TRENTON, N.J. – She made a false report to police after eluding police on a high-speed chase then sending officers on a wild goose chance that eventually led to the death of 29-year-old State Trooper Marc Castellano. Now, under Phil Murphy’s COVID-19 jail release program she’s being considered for early release.
Assemblymen Sean Kean and Edward Thomson called for officials to reject plans to grant early release to the woman whose false report led to the death of a State Trooper from Howell.
The two lawmakers sponsored a 2018 law that named a section of Route 195 in honor of trooper Marc Castellano, who left behind a wife and two children.
“The fact that the state is considering releasing Diana Hoffman early is an insult to all of our dedicated law enforcement officers who put their lives on the line each and every day,” said Kean (R-Monmouth). “This public health crisis should not be used as an excuse to release this woman-or any other inmate–from paying their debt to society.”
Hoffman was placed on a referral list to be considered under Gov. Murphy’s executive order that allows certain inmates to be released early to combat the spread of Covid-19. She was convicted in 2011 of creating a false public alarm and eluding police after a high-speed car chase.
After police stopped her on the side of Route 195, Hoffman told them she was with an armed man, which prompted a search of the area. Castellano, who was 29 year-old, was struck and killed by a passing motorist during the search.
“Just like we will never forget the sacrifice of Trooper Castellano, we cannot forget that Diana Hoffman’s lies resulted in the death of this incredible young man,” said Thomson. “Granting her early release is a slap in the face to Marc Castellano’s family who suffered a devastating loss because of her selfish and irresponsible decisions.”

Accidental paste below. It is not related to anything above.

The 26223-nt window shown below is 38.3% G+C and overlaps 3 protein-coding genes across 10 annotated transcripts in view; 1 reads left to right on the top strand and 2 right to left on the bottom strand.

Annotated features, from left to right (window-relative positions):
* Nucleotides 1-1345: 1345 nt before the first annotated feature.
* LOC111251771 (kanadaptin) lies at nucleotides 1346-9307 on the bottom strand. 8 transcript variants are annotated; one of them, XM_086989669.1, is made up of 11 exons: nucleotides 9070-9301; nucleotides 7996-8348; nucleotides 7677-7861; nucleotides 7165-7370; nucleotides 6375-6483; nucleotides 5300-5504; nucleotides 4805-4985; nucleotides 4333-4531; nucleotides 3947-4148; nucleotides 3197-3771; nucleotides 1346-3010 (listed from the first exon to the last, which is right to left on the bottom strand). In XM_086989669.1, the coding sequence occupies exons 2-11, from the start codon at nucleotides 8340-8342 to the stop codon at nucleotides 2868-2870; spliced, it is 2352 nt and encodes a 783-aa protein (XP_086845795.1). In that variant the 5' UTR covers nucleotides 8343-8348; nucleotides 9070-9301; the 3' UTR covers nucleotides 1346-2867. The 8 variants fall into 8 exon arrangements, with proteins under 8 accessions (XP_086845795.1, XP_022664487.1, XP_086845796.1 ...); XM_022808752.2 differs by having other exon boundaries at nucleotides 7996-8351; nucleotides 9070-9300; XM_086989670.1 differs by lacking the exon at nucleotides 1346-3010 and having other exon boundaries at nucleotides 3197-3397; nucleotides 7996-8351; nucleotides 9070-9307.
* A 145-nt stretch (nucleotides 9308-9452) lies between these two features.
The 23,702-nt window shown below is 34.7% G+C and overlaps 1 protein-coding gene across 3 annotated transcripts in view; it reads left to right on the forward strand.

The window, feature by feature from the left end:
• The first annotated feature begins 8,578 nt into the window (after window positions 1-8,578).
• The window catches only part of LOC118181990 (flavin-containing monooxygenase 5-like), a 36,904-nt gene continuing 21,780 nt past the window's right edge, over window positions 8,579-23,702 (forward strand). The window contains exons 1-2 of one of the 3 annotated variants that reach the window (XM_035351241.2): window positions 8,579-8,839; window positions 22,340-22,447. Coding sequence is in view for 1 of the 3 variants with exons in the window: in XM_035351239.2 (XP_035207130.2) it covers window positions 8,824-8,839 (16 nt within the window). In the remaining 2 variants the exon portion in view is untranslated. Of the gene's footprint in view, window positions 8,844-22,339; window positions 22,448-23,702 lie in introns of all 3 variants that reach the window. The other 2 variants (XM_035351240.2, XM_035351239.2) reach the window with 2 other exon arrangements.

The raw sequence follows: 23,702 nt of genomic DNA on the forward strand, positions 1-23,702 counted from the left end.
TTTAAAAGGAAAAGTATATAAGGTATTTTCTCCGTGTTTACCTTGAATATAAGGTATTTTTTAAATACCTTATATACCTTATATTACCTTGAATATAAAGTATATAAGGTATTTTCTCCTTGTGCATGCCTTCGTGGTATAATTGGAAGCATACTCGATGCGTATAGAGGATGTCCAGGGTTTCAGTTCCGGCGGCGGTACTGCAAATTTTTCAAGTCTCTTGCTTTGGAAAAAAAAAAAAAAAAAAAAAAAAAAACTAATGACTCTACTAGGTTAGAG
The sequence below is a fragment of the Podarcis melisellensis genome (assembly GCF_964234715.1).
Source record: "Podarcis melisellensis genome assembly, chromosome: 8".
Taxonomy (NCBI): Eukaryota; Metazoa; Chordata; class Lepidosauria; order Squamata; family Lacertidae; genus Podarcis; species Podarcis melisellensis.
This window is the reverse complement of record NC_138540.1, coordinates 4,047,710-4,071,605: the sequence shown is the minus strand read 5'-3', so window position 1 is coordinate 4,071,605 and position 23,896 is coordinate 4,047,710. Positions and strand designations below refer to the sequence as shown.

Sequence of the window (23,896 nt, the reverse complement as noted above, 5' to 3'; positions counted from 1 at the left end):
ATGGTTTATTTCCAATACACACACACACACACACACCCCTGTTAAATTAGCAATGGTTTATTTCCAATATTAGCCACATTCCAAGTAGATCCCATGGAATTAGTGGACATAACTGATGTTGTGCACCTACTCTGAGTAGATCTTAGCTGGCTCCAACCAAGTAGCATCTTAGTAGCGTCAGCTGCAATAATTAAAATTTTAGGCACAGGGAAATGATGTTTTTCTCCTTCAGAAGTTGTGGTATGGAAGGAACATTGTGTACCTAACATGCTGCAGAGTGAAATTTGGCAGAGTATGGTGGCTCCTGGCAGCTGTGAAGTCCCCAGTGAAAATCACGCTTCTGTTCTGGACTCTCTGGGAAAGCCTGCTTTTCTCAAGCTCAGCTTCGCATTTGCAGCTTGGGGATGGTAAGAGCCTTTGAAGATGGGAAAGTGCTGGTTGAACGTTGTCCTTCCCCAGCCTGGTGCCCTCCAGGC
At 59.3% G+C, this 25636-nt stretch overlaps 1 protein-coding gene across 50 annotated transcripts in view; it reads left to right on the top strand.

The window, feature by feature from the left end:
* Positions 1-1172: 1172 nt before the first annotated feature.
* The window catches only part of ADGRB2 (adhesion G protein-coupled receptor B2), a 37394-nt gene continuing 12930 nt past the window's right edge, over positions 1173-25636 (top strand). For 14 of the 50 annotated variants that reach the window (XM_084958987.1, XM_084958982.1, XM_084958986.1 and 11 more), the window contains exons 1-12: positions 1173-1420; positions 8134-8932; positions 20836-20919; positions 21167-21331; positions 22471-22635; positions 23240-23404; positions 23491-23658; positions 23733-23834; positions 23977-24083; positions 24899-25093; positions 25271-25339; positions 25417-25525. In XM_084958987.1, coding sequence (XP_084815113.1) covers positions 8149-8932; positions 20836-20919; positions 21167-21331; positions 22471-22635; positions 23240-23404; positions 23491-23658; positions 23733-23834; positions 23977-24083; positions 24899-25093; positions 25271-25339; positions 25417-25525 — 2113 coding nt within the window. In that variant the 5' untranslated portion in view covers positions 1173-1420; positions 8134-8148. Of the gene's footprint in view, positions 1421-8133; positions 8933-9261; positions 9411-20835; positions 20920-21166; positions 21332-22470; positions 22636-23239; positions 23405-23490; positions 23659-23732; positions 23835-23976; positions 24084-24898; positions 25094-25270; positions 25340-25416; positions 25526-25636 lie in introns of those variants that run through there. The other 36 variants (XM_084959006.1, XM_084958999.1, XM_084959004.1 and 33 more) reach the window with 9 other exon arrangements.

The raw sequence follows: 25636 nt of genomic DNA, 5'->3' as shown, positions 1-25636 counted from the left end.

On June 2, 2010, Diana Hoffman eluded police in a high-speed chase in Burlington County. Four days later, on June 6, 2010, Diana Hoffman led police on another pursuit in Ocean County. Later that day, officers found and stopped her on I-95 in Howell. She told officers that she had been carjacked by a gunman who fled on foot into the woods in the area. As a result of her statements, a massive manhunt ensued. New Jersey State Trooper Marc Castellano was among the searchers for the alleged gunman when he was struck on the shoulder by a passing motorist. Trooper Castellano suffered catastrophic injuries that proved to be fatal. He died later that day. He was 29 years old and the married father of two pre-school aged children.
Diana Hoffman confessed to fabricating the story of the carjacking and alleged gunman. She pleaded guilty to eluding police and causing false public alarm which directly led to the death of Trooper Castellano. She later filed two appeals challenging her plea agreement which were both denied. Ms. Hoffman has been denied appeal twice, the most recent time being just LAST WEEK! One week after being denied an appeal for the second time, and three weeks after the 10th Anniversary of Trooper Castellano’s death, Diana Hoffman is 1 of 30 people chosen by Governor Phil Murphy for early release due to COVID-19.
“To say that this is a slap in the face to Marc’s family, the New Jersey State Police and law enforcement officers across the country and State is not an overstatement. In a time when law enforcement officers throughout the State and Country are under attack and relations among law enforcement officers and citizens are already strained, releasing a woman whose deliberate actions directly led to the death of a New Jersey State Trooper sends a wrong message about the value of law enforcement officers,” said Howell Police Chief Kudrick.